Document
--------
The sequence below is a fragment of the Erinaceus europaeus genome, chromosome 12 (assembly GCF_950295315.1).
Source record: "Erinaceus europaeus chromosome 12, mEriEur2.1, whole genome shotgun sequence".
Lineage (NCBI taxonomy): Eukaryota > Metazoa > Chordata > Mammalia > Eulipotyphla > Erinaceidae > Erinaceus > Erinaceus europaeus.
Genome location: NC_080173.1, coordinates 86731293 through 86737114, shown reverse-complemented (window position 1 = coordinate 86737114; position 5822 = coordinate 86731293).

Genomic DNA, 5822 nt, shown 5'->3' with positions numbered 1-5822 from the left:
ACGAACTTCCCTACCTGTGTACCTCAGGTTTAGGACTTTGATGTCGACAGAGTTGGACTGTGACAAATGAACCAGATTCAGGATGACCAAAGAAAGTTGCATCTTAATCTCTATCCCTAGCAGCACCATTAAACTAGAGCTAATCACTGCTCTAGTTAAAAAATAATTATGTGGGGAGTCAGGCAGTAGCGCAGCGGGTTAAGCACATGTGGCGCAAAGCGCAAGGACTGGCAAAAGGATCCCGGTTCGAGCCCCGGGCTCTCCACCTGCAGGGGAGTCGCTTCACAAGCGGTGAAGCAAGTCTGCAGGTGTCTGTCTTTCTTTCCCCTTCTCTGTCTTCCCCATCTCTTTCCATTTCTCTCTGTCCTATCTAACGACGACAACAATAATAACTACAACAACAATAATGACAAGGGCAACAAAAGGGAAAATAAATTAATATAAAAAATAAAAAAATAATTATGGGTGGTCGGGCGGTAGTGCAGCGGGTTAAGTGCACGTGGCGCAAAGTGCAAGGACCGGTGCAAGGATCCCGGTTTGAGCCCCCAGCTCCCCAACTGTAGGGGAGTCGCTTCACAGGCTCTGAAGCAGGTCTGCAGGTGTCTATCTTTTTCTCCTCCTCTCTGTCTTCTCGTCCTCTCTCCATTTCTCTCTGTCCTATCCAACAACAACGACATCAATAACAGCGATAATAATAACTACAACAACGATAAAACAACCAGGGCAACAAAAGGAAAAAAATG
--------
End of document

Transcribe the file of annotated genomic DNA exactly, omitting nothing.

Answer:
The sequence below is a fragment of the Erinaceus europaeus genome, chromosome 12 (assembly GCF_950295315.1).
Source record: "Erinaceus europaeus chromosome 12, mEriEur2.1, whole genome shotgun sequence".
Lineage (NCBI taxonomy): Eukaryota > Metazoa > Chordata > Mammalia > Eulipotyphla > Erinaceidae > Erinaceus > Erinaceus europaeus.
Genome location: NC_080173.1, coordinates 86731293 through 86737114, shown reverse-complemented (window position 1 = coordinate 86737114; position 5822 = coordinate 86731293).

Genomic DNA, 5822 nt, shown 5'->3' with positions numbered 1-5822 from the left:
ACGAACTTCCCTACCTGTGTACCTCAGGTTTAGGACTTTGATGTCGACAGAGTTGGACTGTGACAAATGAACCAGATTCAGGATGACCAAAGAAAGTTGCATCTTAATCTCTATCCCTAGCAGCACCATTAAACTAGAGCTAATCACTGCTCTAGTTAAAAAATAATTATGTGGGGAGTCAGGCAGTAGCGCAGCGGGTTAAGCACATGTGGCGCAAAGCGCAAGGACTGGCAAAAGGATCCCGGTTCGAGCCCCGGGCTCTCCACCTGCAGGGGAGTCGCTTCACAAGCGGTGAAGCAAGTCTGCAGGTGTCTGTCTTTCTTTCCCCTTCTCTGTCTTCCCCATCTCTTTCCATTTCTCTCTGTCCTATCTAACGACGACAACAATAATAACTACAACAACAATAATGACAAGGGCAACAAAAGGGAAAATAAATTAATATAAAAAATAAAAAAATAATTATGGGTGGTCGGGCGGTAGTGCAGCGGGTTAAGTGCACGTGGCGCAAAGTGCAAGGACCGGTGCAAGGATCCCGGTTTGAGCCCCCAGCTCCCCAACTGTAGGGGAGTCGCTTCACAGGCTCTGAAGCAGGTCTGCAGGTGTCTATCTTTTTCTCCTCCTCTCTGTCTTCTCGTCCTCTCTCCATTTCTCTCTGTCCTATCCAACAACAACGACATCAATAACAGCGATAATAATAACTACAACAACGATAAAACAACCAGGGCAACAAAAGGAAAAAAATG